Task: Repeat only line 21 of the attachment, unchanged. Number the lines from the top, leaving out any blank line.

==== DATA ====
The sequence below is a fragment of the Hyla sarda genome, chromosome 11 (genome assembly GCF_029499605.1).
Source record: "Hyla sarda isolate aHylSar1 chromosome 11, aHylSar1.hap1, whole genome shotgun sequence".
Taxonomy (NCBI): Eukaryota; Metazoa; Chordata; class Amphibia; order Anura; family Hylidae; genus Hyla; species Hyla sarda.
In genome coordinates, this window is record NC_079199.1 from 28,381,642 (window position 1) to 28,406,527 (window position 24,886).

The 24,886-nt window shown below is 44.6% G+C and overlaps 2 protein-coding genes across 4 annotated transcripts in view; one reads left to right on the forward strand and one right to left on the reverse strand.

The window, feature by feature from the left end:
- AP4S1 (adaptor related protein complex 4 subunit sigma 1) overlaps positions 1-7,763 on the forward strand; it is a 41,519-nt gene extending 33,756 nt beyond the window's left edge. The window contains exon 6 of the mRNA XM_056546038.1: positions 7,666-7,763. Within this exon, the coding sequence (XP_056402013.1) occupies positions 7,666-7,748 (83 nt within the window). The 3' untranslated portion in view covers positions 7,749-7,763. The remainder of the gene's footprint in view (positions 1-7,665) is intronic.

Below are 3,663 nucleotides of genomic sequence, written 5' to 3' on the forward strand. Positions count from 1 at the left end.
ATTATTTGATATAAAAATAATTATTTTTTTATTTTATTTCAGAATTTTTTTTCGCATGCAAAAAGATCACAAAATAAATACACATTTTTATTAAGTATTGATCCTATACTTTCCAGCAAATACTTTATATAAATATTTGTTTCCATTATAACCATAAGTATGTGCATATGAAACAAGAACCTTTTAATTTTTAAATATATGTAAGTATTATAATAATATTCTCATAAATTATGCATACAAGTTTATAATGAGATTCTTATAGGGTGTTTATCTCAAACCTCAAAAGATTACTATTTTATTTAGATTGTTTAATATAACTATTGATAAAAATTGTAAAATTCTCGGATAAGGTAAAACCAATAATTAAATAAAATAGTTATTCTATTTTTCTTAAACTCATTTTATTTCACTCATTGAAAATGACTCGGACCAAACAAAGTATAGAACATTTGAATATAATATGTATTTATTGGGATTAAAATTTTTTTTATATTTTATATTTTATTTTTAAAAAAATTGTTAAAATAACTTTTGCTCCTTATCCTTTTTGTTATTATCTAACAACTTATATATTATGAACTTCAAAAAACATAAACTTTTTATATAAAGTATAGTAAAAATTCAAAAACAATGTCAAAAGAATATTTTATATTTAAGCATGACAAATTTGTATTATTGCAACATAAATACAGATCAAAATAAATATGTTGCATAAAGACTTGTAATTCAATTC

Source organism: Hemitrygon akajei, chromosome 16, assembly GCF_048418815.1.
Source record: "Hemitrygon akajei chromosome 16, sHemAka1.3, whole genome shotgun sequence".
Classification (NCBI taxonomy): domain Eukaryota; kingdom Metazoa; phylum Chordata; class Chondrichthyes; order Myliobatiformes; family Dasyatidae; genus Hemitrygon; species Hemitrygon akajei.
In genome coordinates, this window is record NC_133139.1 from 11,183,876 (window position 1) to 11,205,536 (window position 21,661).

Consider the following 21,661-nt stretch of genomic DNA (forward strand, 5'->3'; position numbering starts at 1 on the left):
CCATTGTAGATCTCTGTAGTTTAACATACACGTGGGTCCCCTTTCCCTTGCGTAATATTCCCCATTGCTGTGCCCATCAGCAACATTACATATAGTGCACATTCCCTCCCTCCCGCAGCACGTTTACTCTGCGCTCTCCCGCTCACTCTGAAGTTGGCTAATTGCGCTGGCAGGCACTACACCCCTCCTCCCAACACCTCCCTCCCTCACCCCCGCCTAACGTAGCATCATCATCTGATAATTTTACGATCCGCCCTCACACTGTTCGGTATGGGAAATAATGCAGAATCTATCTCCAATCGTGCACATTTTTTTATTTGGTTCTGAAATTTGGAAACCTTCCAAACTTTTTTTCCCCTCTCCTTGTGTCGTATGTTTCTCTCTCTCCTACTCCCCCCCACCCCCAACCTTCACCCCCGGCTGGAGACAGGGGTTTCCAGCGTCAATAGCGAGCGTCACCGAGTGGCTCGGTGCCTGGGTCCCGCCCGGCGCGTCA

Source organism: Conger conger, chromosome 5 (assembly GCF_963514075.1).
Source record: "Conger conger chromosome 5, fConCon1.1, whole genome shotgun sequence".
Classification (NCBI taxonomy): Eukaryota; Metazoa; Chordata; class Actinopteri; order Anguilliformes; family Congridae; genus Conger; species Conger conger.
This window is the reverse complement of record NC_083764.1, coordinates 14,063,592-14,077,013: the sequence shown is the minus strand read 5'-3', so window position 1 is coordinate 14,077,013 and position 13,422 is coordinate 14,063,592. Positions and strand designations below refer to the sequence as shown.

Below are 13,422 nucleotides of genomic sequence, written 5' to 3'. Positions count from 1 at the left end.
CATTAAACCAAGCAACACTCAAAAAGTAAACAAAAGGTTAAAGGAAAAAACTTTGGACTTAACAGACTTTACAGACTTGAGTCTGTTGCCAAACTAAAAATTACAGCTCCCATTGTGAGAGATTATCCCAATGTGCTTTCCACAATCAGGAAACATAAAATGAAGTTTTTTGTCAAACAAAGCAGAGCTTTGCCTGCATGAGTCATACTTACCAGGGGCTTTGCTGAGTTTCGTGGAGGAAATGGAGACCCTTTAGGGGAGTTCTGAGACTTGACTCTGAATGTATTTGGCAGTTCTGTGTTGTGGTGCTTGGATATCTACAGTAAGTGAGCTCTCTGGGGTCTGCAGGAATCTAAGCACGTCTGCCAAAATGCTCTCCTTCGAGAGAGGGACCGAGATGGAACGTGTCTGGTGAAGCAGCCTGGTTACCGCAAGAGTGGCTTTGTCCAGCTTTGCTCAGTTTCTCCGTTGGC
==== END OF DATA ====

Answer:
CATTAAACCAAGCAACACTCAAAAAGTAAACAAAAGGTTAAAGGAAAAAACTTTGGACTTAACAGACTTTACAGACTTGAGTCTGTTGCCAAACTAAAAATTACAGCTCCCATTGTGAGAGATTATCCCAATGTGCTTTCCACAATCAGGAAACATAAAATGAAGTTTTTTGTCAAACAAAGCAGAGCTTTGCCTGCATGAGTCATACTTACCAGGGGCTTTGCTGAGTTTCGTGGAGGAAATGGAGACCCTTTAGGGGAGTTCTGAGACTTGACTCTGAATGTATTTGGCAGTTCTGTGTTGTGGTGCTTGGATATCTACAGTAAGTGAGCTCTCTGGGGTCTGCAGGAATCTAAGCACGTCTGCCAAAATGCTCTCCTTCGAGAGAGGGACCGAGATGGAACGTGTCTGGTGAAGCAGCCTGGTTACCGCAAGAGTGGCTTTGTCCAGCTTTGCTCAGTTTCTCCGTTGGC